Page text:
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A Cause to Give Thanks

November 26, 2015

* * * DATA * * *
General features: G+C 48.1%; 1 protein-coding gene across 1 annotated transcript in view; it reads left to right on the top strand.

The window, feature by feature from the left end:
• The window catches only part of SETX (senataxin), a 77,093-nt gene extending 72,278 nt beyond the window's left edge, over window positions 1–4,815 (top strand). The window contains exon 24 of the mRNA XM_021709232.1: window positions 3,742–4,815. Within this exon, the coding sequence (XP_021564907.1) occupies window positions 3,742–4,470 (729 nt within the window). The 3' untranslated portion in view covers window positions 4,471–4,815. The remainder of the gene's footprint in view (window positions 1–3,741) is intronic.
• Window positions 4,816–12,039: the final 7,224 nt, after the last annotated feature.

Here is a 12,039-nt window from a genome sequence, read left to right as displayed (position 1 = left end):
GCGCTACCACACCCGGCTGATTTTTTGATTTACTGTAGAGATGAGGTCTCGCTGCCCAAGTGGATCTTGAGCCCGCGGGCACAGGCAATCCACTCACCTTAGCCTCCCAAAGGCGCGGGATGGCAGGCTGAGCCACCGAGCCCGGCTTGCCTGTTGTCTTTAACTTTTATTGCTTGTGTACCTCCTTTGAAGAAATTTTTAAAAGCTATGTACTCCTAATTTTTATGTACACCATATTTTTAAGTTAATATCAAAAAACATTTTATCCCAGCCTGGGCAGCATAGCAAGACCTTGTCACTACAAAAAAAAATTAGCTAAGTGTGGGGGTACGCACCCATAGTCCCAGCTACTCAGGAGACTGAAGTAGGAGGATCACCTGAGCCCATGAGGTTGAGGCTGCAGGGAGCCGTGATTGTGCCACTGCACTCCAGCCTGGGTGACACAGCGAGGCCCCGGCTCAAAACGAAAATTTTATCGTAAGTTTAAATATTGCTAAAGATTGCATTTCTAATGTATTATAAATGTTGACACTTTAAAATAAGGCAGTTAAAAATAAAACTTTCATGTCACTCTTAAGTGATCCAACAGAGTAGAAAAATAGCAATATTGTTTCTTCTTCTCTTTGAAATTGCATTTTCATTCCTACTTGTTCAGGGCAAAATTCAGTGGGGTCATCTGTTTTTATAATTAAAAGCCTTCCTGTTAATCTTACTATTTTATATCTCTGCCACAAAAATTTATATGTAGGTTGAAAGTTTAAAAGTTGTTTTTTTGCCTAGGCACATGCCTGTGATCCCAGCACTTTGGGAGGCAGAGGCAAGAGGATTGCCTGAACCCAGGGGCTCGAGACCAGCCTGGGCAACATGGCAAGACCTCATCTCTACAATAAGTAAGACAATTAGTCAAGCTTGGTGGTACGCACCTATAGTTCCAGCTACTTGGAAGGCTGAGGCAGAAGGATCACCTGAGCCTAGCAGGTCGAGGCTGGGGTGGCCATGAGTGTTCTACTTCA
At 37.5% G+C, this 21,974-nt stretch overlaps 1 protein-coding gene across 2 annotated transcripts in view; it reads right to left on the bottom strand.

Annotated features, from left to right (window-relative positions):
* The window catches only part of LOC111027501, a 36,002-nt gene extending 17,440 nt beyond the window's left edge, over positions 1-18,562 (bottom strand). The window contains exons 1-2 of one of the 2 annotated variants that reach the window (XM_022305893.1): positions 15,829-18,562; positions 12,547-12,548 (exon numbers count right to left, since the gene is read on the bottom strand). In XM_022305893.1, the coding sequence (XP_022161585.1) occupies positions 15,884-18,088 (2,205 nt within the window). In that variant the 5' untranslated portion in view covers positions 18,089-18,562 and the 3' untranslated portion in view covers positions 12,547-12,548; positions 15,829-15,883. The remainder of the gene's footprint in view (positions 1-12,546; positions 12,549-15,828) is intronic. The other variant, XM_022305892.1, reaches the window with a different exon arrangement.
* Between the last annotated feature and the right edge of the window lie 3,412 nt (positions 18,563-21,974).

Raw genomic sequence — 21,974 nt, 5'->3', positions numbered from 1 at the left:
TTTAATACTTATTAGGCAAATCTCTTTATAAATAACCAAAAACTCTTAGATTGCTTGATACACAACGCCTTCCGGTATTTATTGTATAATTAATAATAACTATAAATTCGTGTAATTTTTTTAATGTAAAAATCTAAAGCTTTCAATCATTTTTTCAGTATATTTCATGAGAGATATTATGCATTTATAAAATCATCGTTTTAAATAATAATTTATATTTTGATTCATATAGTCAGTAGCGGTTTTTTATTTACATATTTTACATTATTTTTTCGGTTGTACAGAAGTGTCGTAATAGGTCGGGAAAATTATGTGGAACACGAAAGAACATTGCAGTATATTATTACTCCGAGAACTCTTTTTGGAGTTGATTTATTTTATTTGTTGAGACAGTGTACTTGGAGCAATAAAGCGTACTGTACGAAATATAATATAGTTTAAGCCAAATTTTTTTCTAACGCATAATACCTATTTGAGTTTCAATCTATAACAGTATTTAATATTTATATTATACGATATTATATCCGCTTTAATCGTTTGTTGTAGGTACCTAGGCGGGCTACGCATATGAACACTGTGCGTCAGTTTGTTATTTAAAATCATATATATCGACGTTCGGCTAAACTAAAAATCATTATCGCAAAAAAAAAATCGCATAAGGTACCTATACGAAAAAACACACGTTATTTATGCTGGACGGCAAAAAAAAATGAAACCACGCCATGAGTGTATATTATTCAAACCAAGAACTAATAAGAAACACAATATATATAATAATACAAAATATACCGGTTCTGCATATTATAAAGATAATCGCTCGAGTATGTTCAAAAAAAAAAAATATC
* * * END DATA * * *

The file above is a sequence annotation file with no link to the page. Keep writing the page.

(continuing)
During the fall of 1863, the Civil War was still raging.  2 ½ years in, the country was still in the midst of this bloody conflict.  During the summer, the tide had turned for the Union forces, but at an appalling cost- including the battles at Chancellorsville, Gettysburg, Vicksburg. In the month of September, the Union found itself the loser of several significant conflicts, suffering over 18,000 casualties.  At the beginning of October, 1863, the Civil War was far from over and victory for the Union was anything but certain.  The country was in the midst of its darkest hours.  Yet, on October 3, 1863 President Lincoln issued a proclamation of Thanksgiving.